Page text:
So all aluminum? Not good for induction cooktops then (which is what I have).
Are the bottoms of these pans smooth or ridged? Looking for a ceramic pan with a smooth bottom so as to not scratch glass cook-top.
Does anyone have any familiarity with these? Is the coating strong enough so that you can use metal utensils?
Reviews on similarly coated pans on Amazon state that you can absolutely not use metal utensils, never above medium heat and cannot let them soak in the sink or you’ll ruin them. Even then there’s lots of people claiming to have babied their pans as stated above and the coating still chips off like all other non-stick cookware.
Uh, Thunder that article you referenced is pure nonsence. Anodizing is the process of creating aluminum oxide into and on the surface of aluminum and other metals. It is done in an acid bath with dc voltage applied with the aluminum object being the anode or + side of the dc applied voltage. Anodizing is naturally white in color, the colors you see in various products i.e. black red, blue, gold etc is the result of dye.
Depending on the process and acids used it can be smooth (shiny)or more porous (matte) and more or less in thickness of the anodizing.
The only thing that anodizing offers in ceramic coated cookwear is that anodizing creates a more porous surface for better adhesion of whatever coating is applied, be it teflon non-stick or ceramic. The anodizing itself is not very stable thermally and will crack from heat, it does enhance wear resistance over plain aluminum.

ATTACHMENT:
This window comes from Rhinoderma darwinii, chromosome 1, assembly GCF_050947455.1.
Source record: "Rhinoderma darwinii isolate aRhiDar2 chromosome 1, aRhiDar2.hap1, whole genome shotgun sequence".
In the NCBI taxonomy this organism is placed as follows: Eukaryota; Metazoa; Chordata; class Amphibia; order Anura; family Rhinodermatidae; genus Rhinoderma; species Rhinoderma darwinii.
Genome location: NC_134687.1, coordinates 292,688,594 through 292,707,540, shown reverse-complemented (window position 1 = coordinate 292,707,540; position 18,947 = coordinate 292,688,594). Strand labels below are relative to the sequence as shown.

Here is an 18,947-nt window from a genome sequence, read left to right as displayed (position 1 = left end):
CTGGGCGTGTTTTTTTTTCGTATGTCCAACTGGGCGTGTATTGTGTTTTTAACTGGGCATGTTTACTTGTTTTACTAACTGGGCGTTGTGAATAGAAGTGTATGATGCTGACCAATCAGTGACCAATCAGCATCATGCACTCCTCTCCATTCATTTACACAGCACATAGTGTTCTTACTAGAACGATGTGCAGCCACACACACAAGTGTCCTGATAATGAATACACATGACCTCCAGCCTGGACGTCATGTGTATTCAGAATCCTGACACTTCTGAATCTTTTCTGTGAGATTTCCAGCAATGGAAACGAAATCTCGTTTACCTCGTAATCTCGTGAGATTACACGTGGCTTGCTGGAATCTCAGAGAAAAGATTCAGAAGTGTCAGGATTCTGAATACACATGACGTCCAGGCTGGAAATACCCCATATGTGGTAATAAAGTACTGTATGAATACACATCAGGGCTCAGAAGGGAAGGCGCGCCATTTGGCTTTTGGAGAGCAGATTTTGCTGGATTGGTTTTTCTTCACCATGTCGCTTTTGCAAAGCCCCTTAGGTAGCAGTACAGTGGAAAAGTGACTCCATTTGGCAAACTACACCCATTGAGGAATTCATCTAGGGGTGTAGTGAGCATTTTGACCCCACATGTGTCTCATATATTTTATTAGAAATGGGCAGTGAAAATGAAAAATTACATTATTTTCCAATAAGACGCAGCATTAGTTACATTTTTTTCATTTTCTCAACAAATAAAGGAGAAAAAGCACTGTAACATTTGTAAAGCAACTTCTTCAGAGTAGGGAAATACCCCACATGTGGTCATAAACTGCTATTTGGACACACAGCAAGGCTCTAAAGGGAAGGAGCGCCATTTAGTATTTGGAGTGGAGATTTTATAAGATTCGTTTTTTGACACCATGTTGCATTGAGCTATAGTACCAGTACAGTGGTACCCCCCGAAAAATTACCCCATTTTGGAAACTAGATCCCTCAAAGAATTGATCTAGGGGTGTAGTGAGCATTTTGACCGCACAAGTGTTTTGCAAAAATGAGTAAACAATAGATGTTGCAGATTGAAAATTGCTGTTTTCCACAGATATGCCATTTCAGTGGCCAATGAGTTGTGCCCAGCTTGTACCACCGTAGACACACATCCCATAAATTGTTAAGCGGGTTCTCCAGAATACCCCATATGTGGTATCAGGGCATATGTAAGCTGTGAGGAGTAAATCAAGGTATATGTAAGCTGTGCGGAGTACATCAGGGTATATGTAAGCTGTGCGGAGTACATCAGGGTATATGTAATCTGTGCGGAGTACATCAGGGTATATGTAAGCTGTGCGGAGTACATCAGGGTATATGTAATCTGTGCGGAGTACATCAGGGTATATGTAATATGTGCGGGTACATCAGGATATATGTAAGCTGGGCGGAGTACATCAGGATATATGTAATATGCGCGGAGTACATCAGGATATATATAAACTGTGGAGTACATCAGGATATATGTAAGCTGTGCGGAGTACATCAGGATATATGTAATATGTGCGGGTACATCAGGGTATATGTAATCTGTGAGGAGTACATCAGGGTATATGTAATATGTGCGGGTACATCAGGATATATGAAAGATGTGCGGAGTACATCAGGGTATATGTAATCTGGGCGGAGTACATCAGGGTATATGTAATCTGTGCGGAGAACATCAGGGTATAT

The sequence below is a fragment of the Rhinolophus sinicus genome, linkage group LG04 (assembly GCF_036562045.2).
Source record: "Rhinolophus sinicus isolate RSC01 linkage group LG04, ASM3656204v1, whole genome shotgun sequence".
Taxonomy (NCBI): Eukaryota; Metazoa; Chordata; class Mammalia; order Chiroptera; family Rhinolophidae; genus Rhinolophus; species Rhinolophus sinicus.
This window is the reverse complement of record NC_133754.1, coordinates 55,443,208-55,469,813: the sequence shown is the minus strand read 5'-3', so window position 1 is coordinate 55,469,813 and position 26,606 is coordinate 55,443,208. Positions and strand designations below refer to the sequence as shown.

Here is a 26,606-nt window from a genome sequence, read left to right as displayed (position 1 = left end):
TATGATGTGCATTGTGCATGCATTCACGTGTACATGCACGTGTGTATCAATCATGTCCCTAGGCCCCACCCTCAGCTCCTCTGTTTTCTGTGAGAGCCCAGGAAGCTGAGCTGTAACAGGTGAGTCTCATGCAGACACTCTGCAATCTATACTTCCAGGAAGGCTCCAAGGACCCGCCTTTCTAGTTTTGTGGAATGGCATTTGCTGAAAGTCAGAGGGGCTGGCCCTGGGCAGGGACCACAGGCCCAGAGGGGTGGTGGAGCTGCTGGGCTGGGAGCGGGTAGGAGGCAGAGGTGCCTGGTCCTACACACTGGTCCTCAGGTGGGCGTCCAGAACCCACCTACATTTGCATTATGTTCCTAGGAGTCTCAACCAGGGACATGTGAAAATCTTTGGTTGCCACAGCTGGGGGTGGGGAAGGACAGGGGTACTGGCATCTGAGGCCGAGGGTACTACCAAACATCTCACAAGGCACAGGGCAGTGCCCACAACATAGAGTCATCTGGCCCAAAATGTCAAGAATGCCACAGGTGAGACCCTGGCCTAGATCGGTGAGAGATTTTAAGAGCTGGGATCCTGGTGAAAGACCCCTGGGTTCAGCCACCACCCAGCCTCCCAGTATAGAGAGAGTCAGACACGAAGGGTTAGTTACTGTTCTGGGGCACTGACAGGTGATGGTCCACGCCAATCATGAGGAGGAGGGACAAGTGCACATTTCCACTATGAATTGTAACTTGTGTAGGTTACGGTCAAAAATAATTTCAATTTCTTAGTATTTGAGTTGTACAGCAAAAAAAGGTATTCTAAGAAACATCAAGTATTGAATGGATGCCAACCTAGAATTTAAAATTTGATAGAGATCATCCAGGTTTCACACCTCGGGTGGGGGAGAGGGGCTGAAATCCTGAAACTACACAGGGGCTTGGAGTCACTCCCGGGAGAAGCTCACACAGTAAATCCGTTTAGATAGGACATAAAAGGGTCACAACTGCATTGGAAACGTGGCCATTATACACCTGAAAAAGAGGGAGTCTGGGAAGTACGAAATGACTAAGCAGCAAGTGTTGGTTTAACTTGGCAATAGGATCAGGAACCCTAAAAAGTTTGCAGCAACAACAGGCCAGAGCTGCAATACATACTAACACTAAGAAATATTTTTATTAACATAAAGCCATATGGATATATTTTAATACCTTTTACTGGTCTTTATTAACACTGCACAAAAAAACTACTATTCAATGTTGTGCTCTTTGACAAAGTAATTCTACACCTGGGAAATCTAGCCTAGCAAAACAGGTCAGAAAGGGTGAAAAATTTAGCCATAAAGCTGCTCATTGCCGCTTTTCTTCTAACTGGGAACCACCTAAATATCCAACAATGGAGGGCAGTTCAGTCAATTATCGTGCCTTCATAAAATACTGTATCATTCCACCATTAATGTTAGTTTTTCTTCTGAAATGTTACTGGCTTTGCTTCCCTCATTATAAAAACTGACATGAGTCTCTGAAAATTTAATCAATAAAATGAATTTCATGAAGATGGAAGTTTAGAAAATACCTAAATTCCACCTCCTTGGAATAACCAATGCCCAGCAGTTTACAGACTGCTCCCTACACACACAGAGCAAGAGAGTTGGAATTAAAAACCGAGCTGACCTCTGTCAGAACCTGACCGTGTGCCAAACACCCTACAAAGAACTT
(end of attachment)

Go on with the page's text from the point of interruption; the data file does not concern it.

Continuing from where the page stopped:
For the laymen reading this think of anodizing as artifically created aluminum rust.
That’s it? I don’t even get a quality post out of all that pecking on my galaxy note? (sigh)
GreenPan. The former chairman of the Federal Reserve.
Oooooh, I think my pecking finger just got better lol. Thanks
FYI, buyer be aware! When these first came out a number of articles were written explaining why the coating, though a good ceramic, had problems with cracking and loss. They explained about the differences in the expansion and contraction properties/differences between the ceramic coating and the substrate, in this case aluminum. Even when all materials used are of the highest quality, if the ceramic coating’s expansion and contraction properties differ enough from that of the substrate material, the constant stresses exerted between the materials by this disparity hampers the coating’s ability to maintain it’s integrity, resulting in it cracking and chipping.